The one thing integrity won’t let us do is refuse to act on our convictions.  Personal integrity is putting love in action.  You either love “in deed and truth” or you are merely giving lip service to love (1 John 3:18).  Modern Baptists are plagued with lip service lovers.  If someone had insisted that Paul and Barnabas stay together until they agreed on John Mark, nothing would have been done for God’s Kingdom.  It is time for Texas Baptists to stop giving lip service about who they think is fit for ministry.  Either the fundamentalists are right about the people in CBF not being fit for ministry, or they are wrong.  It is time for Texas Baptists to pick their partners and move on in the Lord’s work.  The truth is, the fundamentalists have more integrity than the legions of Baptists who are still sitting on the bleachers refusing to get on the field and take a side.  The fundamentalists are listening to the wrong voice and they have much to learn about humility, but at least they have the integrity to act on their convictions.  Personal integrity demands that you act on your convictions.  If you act on the wrong convictions, you can learn from your mistake, repent, and grow in grace.  You can’t grow at all until you have the courage and faith to act on your convictions.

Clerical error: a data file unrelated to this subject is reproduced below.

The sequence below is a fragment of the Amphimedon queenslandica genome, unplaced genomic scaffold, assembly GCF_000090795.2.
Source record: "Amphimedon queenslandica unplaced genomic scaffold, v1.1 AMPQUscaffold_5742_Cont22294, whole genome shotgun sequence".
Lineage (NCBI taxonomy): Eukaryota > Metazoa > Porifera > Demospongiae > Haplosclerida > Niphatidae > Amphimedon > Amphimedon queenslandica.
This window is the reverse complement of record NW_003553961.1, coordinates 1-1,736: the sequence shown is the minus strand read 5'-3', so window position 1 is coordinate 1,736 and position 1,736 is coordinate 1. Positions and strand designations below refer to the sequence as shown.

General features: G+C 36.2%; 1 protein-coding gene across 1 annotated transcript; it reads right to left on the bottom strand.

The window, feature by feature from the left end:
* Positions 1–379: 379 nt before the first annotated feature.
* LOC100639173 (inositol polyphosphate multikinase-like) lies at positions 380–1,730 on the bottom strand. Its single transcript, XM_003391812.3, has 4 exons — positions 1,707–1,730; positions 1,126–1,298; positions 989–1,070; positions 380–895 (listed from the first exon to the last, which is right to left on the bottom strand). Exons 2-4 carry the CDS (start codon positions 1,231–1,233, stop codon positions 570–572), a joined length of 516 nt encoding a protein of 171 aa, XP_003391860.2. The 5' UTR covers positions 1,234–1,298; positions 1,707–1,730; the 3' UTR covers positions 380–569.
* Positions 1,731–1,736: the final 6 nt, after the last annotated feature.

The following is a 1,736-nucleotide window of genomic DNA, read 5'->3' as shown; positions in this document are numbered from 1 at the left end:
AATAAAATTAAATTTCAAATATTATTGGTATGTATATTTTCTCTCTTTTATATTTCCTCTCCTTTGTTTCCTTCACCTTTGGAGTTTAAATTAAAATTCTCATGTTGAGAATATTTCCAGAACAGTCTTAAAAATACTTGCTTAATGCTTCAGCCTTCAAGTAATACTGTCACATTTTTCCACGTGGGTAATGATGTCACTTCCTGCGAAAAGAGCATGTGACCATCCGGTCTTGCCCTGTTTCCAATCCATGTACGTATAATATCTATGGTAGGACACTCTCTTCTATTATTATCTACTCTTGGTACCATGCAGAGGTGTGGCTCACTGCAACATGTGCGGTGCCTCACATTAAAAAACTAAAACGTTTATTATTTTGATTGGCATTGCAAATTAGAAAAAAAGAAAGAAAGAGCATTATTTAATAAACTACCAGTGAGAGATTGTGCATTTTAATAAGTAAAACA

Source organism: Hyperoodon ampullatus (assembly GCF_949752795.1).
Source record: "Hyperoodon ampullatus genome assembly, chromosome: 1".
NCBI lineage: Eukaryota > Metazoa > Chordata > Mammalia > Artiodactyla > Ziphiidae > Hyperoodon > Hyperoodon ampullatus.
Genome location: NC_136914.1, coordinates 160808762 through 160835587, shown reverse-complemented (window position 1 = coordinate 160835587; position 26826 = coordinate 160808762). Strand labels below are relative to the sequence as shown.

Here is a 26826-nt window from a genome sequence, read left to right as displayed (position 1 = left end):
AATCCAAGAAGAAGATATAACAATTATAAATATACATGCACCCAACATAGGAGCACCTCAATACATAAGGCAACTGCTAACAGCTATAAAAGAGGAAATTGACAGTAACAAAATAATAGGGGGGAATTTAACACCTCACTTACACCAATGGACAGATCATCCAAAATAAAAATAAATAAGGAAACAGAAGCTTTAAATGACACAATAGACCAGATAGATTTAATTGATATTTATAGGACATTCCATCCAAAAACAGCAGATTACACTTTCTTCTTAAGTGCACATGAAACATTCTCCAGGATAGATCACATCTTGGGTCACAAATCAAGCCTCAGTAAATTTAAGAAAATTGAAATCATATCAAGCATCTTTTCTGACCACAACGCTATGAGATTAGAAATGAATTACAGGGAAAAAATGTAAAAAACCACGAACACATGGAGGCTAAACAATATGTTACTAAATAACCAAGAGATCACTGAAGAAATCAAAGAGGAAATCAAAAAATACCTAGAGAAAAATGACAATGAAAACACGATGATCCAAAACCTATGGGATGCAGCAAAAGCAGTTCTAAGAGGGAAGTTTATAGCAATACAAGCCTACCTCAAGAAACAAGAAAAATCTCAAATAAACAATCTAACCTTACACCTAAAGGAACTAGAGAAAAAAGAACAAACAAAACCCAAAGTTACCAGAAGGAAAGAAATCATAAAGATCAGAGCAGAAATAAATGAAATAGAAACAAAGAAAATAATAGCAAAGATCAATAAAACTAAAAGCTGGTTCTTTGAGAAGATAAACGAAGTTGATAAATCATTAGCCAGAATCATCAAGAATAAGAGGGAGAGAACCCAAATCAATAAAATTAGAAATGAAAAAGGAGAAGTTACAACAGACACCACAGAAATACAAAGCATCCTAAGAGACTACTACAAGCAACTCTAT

As we act on our convictions, personal integrity requires that we do two things.  First, we must always remember that no one is an infallible interpreter of the voice of God.  Fundamentalists have forgotten this one.  Second, we must never forget that everyone is personally responsible for learning to listen to that voice and interpret it for themselves.  Some Moderates are clouding our memory of this.  The truth is, there aren’t any infallible interpretations of the voice of God.  It is not in the literal interpretation of an inerrant Bible -- where our fundamentalist brothers think they have found it.  Nor is it in the disciplined community -- where our moderate brothers hope they will find it.  We all must live by faith, not by sight.  That is what Paul concludes in a verse that I think summarizes the Baptist distinctive of personal integrity, “the goal of our instruction is love from a pure heart and a good conscience and a sincere faith.” (1 Timothy 1:5)  This is a worthy goal for all Baptists.